Government-funded health insurance

April 21, 2017 - 1:21 pm
The top government lawyers from 19 states are telling President Donald Trump and the Republican leaders of Congress not to pass health insurance changes that would stop the flow of federal drug treatment money. A letter sent Friday by a group of attorneys general for 19 states plus Washington D.C...
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FILE - In this March 22, 2017 file photo, Administrator of the Centers for Medicare and Medicaid Services Seema Verma listen at right as President Donald Trump speaks during a meeting in the Roosevelt Room of the White House in Washington. Work requirements for Medicaid could lead to major changes in the social safety net under President Donald Trump. The question: Should adults who are able to work be required to do so to get taxpayer provided health insurance? (AP Photo/Evan Vucci, File)
April 20, 2017 - 2:27 pm
WASHINGTON (AP) — Work requirements for Medicaid could lead to major changes in the social safety net under President Donald Trump. It sounds like a simple question: Should adults who are able to work be required to do so to get taxpayer provided health insurance? The federal-state Medicaid program...
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FILE - In this April 12, 2017 file photo, people react as House Energy and Commerce Committee Chairman Rep. Greg Walden, R-Ore. speaks at a town hall meeting in The Dalles, Ore. In the auditorium of his old middle school just blocks from where he still lives, the congressman who is a lead author of the stalled House Republican health care bill was treated like the villain in a class play in a town hall meeting. Walden ran into the same anger that has unnerved his Republican colleagues at similar sessions and prompted others to not even bother holding them. (Stephanie Yao Long/The Oregonian via AP, File)
April 17, 2017 - 3:44 am
HOOD RIVER, Ore. (AP) — In the auditorium of his old middle school just blocks from where he still lives, the congressman who is a lead author of the stalled House Republican health care bill was treated like the villain in a class play. It didn't matter that Rep. Greg Walden was on a first-name...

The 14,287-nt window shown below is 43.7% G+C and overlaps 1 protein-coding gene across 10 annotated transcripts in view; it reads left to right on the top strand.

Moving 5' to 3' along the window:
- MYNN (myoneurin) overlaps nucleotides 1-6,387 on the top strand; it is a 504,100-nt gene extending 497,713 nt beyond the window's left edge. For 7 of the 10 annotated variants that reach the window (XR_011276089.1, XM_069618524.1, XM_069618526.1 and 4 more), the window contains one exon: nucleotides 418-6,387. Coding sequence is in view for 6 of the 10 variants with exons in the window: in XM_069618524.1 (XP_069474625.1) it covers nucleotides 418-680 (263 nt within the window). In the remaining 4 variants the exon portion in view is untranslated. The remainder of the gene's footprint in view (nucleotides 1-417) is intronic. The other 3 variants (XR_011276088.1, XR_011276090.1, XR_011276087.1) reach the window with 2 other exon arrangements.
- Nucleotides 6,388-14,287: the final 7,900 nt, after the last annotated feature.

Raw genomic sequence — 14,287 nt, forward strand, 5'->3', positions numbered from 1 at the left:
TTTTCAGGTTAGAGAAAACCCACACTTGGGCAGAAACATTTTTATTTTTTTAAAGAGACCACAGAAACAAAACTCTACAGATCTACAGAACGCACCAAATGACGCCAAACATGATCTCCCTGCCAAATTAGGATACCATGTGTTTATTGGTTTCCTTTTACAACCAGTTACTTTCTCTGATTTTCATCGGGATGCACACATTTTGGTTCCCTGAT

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In this photo taken Jan. 4, 2013, from Air Force One, with then-President Barack Obama aboard, shows the White House, Washington Monument, Jefferson Memorial, downtown Washington and Ronald Reagan National Airport during the president's return from a day trip to Minneapolis before landing at Andrews Air Force Base, Md. As Tax Day approaches, show some love for the good people who live in the nation’s capital. Washington, that swampy den of iniquity that politicians love to scorn, sends the most tax dollars per person to the U.S. government. (AP Photo/Pablo Martinez Monsivais)
April 17, 2017 - 3:19 am
WASHINGTON (AP) — As Tax Day approaches, show some love for the good people who live in the nation's capital. Washington, that swampy den of iniquity that politicians love to scorn, sends the most tax dollars per person to the U.S. government. By a lot. Last year, the District of Columbia paid...
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FILE- In this Jan. 4, 2017, file photo Arkansas Gov. Asa Hutchinson speaks to members of the press during a Q&A session in Little Rock, Ark. Hutchinson is a low-key former prosecutor known for delving into policy issues, but he has put himself and his state at the center of the national debate over the death penalty with his extraordinary plan to execute eight men before the end of April. The executions are set to begin Monday, April 17. (AP Photo/Brian Chilson, File)